Provisional View of the Chair on Compensation Issues relating to Prosecuted Sub-postmasters

Introduction

 

  1. On 21 July 2021 the Secretary of State for Business, Energy and Industrial Strategy announced that funds would be made available to the Post Office so that interim payments of compensation of up to £100,000 per person could be paid to sub-postmasters[1] whose convictions for dishonesty had been quashed. The announcement was made in a statement in Parliament and the relevant part was in the following terms:-

 

“The Court of Appeal handed down a landmark judgment on 23 April 2021, which quashed the convictions of 39 postmasters. A further 12 were quashed in the Court of Appeal earlier this week. Further convictions have been quashed in the Crown Court. The Government has been clear that we want to see compensation delivered fairly and as quickly as possible. We have also been clear that it is for the Post Office to engage with the individuals in the first instance regarding how compensation can be paid. I am pleased to provide an update on the steps to begin providing compensation to postmasters whose criminal convictions were based on Horizon data and have been quashed.

We have listened to affected postmasters and want to see them receive compensation quickly. The Government has therefore decided to support the Post Office so that it can make interim payments of up to £100,000 promptly to individual postmasters whose criminal convictions relied upon Horizon data and have been quashed, ahead of final compensation settlements being agreed with them. I am providing this support in my capacity as sole shareholder in the Post Office.

…….

Post Office is contacting the legal representatives of postmasters whose convictions have been quashed with further information about interim payments. We expect Post Office to issue offer letters for interim payments within 28 days of receiving a claim from eligible postmasters.

…….”

 

  1. In late 2021, I invited sub-postmasters who had been designated as Core Participants to make witness statements about the adverse impacts which they had suffered as a consequence of decisions made by Post Office Limited[2] in reliance upon information which had been generated by Horizon. I have received approximately 200 statements to date.  On 14 February 2022 I began hearing oral evidence from some of the Core Participants who had made such witness statements and, on the basis of what I had read in the witness statements and heard in oral evidence, I realised that there were a number of sub-postmasters who had been prosecuted by the Post Office[3] on the basis of evidence generated by Horizon but who had been acquitted of the charges brought against them. The evidence provided to me showed that there were sub-postmasters who had been acquitted after a trial of the charges brought against them; it also showed that the Post Office had withdrawn or discontinued prosecutions against a number of sub-postmasters prior to or on the date of the trial.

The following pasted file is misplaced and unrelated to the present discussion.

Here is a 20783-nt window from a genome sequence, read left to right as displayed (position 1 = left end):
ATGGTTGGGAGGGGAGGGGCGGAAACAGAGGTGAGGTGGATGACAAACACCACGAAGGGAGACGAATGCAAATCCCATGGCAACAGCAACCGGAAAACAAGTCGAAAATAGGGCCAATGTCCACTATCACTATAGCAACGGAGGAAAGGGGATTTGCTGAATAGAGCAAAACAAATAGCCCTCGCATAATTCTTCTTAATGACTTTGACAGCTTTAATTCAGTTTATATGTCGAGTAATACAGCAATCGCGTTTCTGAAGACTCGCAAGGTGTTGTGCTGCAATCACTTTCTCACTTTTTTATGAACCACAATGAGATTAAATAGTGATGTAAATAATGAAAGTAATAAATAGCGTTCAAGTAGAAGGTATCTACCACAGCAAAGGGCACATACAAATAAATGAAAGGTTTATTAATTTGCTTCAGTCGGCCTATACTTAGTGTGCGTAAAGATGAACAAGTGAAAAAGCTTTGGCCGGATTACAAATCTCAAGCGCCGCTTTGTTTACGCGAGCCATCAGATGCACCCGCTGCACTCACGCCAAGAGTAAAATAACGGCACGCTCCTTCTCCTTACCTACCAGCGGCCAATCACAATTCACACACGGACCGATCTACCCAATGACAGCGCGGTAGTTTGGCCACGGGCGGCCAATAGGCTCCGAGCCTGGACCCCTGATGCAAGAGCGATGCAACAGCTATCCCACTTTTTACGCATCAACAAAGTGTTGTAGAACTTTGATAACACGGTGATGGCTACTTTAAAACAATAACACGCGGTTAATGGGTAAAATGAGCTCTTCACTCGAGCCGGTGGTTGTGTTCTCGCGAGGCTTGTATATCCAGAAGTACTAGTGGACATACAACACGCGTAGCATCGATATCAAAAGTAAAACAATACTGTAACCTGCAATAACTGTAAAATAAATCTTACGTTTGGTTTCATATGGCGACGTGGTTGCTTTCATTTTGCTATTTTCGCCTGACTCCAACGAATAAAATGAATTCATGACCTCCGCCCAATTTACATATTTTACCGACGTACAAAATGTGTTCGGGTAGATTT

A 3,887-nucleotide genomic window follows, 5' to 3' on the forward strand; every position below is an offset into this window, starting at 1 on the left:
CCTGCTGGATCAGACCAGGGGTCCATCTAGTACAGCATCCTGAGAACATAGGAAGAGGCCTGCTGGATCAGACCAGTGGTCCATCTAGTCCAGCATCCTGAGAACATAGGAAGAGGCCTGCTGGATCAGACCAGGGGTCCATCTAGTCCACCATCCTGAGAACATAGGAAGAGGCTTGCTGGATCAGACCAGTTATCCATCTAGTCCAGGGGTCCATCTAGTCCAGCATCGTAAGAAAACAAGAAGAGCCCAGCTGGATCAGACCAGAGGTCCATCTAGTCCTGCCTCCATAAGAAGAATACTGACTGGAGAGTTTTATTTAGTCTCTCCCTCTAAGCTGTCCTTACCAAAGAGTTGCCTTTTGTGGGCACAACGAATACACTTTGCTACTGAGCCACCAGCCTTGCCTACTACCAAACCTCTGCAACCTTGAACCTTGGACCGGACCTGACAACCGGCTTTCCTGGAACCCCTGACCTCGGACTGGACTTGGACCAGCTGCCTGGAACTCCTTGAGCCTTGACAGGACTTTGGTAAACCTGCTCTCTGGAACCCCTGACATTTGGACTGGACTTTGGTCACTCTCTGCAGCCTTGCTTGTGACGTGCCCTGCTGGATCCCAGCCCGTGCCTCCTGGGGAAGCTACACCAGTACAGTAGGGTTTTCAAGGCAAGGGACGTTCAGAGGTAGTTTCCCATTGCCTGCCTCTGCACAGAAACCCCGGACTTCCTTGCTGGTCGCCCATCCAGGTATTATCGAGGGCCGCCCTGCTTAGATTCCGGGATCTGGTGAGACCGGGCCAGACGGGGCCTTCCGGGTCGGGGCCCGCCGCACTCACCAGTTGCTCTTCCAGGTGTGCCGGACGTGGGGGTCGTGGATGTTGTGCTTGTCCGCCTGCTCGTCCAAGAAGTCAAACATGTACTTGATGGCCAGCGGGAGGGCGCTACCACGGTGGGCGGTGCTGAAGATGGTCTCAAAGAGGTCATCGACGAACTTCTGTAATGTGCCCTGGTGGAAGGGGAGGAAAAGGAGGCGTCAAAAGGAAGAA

1. One such person was Mrs Susan Hazzelton who gave oral evidence to the Inquiry on 17 February 2022 and who described how the Post Office had withdrawn a charge of theft against her shortly before her trial was due to begin.

 

  1. As I stated publicly after Mrs Hazzelton had completed her evidence, I felt a sense of unease about the fact that persons whose convictions had been or would be quashed were apparently eligible for substantial interim payments of compensation yet there was, so it seemed, no specific mechanism or scheme in place for the making of interim payments to those who had endured being prosecuted but had either been acquitted by a jury or magistrates  or acquitted at the direction of a judge following discontinuance or withdrawal of proceedings. Accordingly, I invited Howe + Co and counsel instructed by them (who acted for Mrs Hazzelton and who also acted for a large number of other Core Participants) to provide me with written submissions upon two issues.  They were (a) whether or not a person who had been prosecuted for a crime but who had been acquitted could maintain a civil claim for malicious prosecution and (b) whether any person prosecuted by the Post Office but acquitted of the charge brought against them fell within any of the then existing compensation schemes set up to deal with claims by those adversely affected by Horizon.

 

  1. I received the written submissions which I had requested on or about 25 February 2022. I published the submissions on the Inquiry’s website on 21 March 2022. On that same date I invited the legal representatives of Core Participants (other than Howe + Co) to make written submissions upon whether three classes of persons were eligible to claim compensation under schemes which were being administered by Post Office Limited. The three classes of persons were:-

(i) Sub-postmasters who were charged with criminal offences and prosecuted by the Post Office but who were acquitted after a trial (“Category 1”).

(ii) Sub-postmasters who were charged with criminal offences and prosecuted by Post Office but whose cases were discontinued or withdrawn before trial (“Category 2”).